Two water soluble extracts, GS3 and GS4, obtained from the leaves of Gymnema sylvestre, a woody climber growing in the tropical forests of central and southern India, may be used to bring about blood glucose homeostasis through increased serum insulin levels. It is believed that Gymnema sylvestre appears to enhance endogenous insulin, possibly by regeneration/revitalization of residual beta cells in the endocrine pancreas that are responsible for insulin production. Daily supplementation with Gymnema sylvestre has been shown to cause a significant reduction in blood glucose, glycosylated hemoglobin and glycosylated plasma proteins, thereby allowing conventional drug dosages to be decreased. Both juvenile and adult onset diabetes appear to respond to the action of Gymnema sylvestre.
Lipoic acid has been found to exhibit antioxidant properties and metabolic enhancement which facilitates regeneration of damaged nerves. Lipoic acid also appears to reduce the degree of glycation, or reaction, of proteins caused by excess blood sugar, which is common in diabetics. It is generally recognized that many of the metabolic complications that occur in diabetics are a result of persistent elevation of blood sugar, which then attaches to the blood proteins. Lipoic acid substantially reduces glycation, increases insulin sensitivity, and may lower flood sugar levels.
The present invention provides a first nutritional supplement for diabetics which combines vanadyl sulfate and chromium picolinate. It is also preferred that the first nutritional supplement include L-carnitine. The present invention also provides a second nutritional supplement for diabetics which combines Gymnema sylvestre and lipoic acid.
The supplements of the present invention are formulated to produce insulin-like effects that prevent, reduce or eliminate the need to administer insulin. It is preferred that either supplement be taken throughout the day to be available to the cells as needed. It is particularly preferred that the daily dosage be taken in approximately equal amounts with breakfast, lunch and dinner. Each of the supplements of the present invention provide nutrients to assist in glucose metabolism following mealtime when they are needed the most.
The present invention further provides a nutritional system and method for diabetics which avoids desensitization that can occur after taking the same supplement continuously for a prolonged period of time. The nutritional system comprises both the first and second nutritional supplements, described above, maintained in separate capsules, preferably even in separate bottles. The nutritional system is administered by taking a daily dosage of either the first or second nutritional supplements for a period of months, then switching to the other nutritional supplement for a period of months. The period of months for administering the first and second nutritional supplements may be the same or different lengths of time. However, the preferred period of months is between about 2 and about 6 months, with the even more preferred period of months being between about 2 and about 4 months. The most preferred period of months is about 3 months or 90 days.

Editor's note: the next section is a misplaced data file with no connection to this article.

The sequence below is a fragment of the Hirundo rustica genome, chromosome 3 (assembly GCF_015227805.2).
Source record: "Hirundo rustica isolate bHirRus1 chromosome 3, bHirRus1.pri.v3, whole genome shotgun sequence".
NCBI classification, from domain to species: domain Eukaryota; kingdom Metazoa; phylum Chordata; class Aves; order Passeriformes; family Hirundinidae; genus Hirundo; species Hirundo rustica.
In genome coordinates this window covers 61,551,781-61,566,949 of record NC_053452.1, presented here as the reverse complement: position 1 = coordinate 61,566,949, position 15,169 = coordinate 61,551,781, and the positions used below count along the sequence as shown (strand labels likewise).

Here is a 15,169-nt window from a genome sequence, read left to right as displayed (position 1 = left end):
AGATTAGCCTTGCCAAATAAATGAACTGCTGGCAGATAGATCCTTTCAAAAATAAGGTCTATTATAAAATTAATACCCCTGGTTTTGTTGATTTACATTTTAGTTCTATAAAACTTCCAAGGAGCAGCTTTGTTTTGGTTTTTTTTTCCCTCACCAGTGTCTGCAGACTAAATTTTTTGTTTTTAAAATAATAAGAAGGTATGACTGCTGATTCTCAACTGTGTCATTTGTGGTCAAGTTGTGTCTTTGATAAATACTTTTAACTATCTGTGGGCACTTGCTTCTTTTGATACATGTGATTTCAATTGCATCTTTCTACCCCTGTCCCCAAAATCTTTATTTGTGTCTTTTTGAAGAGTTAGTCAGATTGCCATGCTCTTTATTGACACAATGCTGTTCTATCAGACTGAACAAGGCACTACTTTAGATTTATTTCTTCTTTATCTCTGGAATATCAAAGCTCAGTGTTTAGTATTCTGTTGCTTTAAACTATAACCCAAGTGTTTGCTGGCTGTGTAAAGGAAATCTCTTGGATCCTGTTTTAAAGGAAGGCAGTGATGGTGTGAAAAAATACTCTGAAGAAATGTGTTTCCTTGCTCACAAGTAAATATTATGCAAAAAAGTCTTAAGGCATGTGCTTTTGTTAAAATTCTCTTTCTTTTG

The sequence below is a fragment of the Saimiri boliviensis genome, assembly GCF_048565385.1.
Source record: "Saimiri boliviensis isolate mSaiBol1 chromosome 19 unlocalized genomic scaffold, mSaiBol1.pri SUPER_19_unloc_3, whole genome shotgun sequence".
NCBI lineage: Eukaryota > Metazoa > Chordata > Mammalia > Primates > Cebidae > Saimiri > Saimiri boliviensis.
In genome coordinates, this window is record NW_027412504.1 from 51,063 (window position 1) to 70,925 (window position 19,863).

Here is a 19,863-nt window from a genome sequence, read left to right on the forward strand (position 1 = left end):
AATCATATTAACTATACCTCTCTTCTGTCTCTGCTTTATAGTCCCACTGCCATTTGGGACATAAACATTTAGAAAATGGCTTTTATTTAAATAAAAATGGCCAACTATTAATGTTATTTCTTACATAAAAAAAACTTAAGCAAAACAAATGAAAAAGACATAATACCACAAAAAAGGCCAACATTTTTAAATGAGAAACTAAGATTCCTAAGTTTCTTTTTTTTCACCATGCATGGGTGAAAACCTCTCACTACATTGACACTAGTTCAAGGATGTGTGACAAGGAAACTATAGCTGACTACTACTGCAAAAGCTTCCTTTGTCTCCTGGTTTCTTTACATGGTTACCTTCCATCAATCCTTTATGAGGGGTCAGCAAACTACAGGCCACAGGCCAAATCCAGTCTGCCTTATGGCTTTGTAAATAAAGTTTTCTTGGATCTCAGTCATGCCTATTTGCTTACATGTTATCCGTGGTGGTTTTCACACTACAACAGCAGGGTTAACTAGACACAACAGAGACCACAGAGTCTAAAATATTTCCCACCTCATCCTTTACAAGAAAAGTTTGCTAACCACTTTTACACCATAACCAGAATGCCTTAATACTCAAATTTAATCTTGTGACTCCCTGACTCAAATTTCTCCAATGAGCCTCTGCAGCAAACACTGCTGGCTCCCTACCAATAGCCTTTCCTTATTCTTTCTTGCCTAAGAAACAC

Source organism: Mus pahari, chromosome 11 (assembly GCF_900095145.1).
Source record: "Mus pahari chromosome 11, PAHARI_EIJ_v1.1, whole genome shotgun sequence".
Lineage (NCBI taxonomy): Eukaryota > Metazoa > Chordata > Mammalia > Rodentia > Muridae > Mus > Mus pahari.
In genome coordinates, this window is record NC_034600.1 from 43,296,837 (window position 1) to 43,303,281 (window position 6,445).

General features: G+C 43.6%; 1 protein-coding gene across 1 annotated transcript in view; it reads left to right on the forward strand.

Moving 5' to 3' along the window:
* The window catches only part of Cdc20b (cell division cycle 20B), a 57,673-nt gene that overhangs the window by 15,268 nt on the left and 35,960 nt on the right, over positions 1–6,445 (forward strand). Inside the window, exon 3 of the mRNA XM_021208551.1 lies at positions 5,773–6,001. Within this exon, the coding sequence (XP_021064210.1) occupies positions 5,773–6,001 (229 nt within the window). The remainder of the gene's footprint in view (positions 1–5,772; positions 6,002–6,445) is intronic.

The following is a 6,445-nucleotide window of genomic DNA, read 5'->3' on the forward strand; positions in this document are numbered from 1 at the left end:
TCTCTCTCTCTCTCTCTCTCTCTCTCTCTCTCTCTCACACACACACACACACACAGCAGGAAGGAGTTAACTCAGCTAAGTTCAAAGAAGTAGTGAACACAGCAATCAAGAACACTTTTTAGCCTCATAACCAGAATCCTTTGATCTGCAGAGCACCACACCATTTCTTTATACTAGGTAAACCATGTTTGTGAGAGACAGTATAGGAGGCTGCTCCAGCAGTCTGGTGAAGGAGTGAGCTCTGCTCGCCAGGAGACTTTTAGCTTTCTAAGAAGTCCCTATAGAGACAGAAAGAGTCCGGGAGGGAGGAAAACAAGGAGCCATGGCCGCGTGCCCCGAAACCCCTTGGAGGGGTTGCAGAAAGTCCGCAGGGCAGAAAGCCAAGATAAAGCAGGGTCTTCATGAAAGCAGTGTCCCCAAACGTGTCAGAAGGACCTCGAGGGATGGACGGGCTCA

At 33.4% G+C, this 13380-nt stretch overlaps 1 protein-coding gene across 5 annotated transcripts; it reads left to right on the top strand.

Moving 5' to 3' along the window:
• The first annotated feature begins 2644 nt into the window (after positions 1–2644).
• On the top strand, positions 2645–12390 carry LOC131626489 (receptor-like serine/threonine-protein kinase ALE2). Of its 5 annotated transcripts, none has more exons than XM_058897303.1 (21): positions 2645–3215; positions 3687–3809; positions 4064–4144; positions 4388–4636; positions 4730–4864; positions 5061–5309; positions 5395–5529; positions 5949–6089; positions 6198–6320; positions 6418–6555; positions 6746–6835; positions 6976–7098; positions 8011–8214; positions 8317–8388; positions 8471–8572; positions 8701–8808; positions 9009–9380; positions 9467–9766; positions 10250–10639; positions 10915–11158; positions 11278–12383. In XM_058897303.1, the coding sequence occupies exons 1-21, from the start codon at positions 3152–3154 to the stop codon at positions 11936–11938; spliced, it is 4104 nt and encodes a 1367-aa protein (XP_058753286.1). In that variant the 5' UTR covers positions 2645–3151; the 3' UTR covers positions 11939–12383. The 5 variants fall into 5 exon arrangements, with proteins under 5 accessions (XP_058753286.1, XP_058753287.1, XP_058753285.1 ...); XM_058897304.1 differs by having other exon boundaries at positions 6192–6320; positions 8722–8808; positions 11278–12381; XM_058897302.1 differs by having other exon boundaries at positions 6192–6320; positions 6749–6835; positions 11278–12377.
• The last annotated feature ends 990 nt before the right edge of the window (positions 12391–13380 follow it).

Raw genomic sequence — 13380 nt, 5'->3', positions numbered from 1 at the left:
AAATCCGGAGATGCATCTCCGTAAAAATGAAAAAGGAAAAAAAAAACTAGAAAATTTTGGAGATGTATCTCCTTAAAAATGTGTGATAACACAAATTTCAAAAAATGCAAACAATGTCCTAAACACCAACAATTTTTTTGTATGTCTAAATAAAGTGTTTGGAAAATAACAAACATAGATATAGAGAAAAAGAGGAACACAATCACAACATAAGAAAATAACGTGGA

It is noted that the first and second nutritional supplements could be combined in a single pill, alternated between meals, alternated daily or alternated at any other frequency, and still be effective for reducing the effects of insulin lack. However, the cells of the body would eventually become desensitized to such supplements or methods of administering the supplements because of the substantially continuous presence of the nutrients. The present invention is most effective over extended period of time by alternating supplements after a period of months. It is important to understand that the period of months allows sufficient time for the body to clear itself of trace amounts of the nutrients and to avoid desensitization. Accordingly, as other nutrients are found to have beneficial effects on glucose metabolism, it may be desirable to provide additional nutritional supplements that can be administered in a rotation. In this manner, the period of months between successive use of the same supplement could be extended.
It may be desirable that the nutritional supplements include other certain vitamins, minerals, amino acids, enzymes and/or herbs. These additional ingredients may be included in a single pill along with the vanadyl sulfate, chromium picolinate and L-carnitine or may be taken as a separate pill taken more or less simultaneously.
Vitamins that are particularly beneficial to the metabolism of glucose are the B-complex vitamins and vitamin A. Even where the supplement includes L-carnitine, it is preferred that the supplement include between about 5 and about 10 mg per day of both vitamins B1 and B6, and between about 40 mg and about 60 mg per day of niacinamide (vitamin B3). It is most preferred that the supplement include a dose of between about 30 mg and about 70 mg per day of B-complex vitamins where the amounts of vitamins B1, B3 and B6 included therein are about 6 mg, 50 mg and 6 mg, respectively.
Vitamin A is necessary to the utilization of protein. It may be taken as beta-carotene, which is converted to vitamin A in the liver, or as the vitamin itself. The preferred dose of vitamin A is between about 10,000 IU and about 20,000 IU per day, with the most preferred dose being about 15,000 IU per day.